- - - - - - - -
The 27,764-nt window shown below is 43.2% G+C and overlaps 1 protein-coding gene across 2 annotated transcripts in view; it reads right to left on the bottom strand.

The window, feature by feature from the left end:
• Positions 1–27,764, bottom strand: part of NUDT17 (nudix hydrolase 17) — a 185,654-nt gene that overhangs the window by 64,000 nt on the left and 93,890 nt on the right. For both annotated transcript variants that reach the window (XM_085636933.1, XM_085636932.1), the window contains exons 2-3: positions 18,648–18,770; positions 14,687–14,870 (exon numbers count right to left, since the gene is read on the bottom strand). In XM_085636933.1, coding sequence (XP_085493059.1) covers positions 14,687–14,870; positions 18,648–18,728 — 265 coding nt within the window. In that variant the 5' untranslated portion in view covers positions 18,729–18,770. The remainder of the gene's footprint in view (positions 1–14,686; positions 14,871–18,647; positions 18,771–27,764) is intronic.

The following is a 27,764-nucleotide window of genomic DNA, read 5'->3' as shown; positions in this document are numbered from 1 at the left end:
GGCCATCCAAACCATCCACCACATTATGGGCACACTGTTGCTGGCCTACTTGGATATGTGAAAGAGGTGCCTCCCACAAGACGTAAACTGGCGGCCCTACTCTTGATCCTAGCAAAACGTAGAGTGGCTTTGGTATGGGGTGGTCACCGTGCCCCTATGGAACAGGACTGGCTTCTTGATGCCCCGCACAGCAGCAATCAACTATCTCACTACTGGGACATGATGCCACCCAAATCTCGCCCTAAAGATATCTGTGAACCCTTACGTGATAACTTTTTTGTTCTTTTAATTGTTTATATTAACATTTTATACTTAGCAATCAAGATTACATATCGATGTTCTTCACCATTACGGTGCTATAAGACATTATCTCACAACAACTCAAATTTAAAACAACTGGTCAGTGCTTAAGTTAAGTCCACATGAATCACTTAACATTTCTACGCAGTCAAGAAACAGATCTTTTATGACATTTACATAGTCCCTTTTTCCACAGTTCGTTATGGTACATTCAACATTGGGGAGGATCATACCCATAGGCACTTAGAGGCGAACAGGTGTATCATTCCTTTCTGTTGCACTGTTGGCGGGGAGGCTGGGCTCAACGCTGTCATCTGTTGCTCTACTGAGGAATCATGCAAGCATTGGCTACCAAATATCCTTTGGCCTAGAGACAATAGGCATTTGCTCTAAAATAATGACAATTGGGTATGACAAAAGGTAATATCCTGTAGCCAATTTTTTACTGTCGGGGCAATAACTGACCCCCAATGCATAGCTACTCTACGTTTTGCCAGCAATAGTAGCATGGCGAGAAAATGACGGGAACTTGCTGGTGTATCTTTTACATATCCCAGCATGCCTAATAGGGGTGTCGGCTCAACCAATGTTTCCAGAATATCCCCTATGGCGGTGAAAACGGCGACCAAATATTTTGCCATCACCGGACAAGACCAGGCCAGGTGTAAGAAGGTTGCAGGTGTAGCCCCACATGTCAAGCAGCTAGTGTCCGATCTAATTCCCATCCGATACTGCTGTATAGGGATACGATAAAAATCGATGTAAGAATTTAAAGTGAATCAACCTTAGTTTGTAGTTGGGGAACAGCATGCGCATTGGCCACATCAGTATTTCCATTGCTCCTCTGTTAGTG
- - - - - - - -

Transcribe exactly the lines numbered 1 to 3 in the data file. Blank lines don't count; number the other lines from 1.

The 27,764-nt window shown below is 43.2% G+C and overlaps 1 protein-coding gene across 2 annotated transcripts in view; it reads right to left on the bottom strand.

The window, feature by feature from the left end:
• Positions 1–27,764, bottom strand: part of NUDT17 (nudix hydrolase 17) — a 185,654-nt gene that overhangs the window by 64,000 nt on the left and 93,890 nt on the right. For both annotated transcript variants that reach the window (XM_085636933.1, XM_085636932.1), the window contains exons 2-3: positions 18,648–18,770; positions 14,687–14,870 (exon numbers count right to left, since the gene is read on the bottom strand). In XM_085636933.1, coding sequence (XP_085493059.1) covers positions 14,687–14,870; positions 18,648–18,728 — 265 coding nt within the window. In that variant the 5' untranslated portion in view covers positions 18,729–18,770. The remainder of the gene's footprint in view (positions 1–14,686; positions 14,871–18,647; positions 18,771–27,764) is intronic.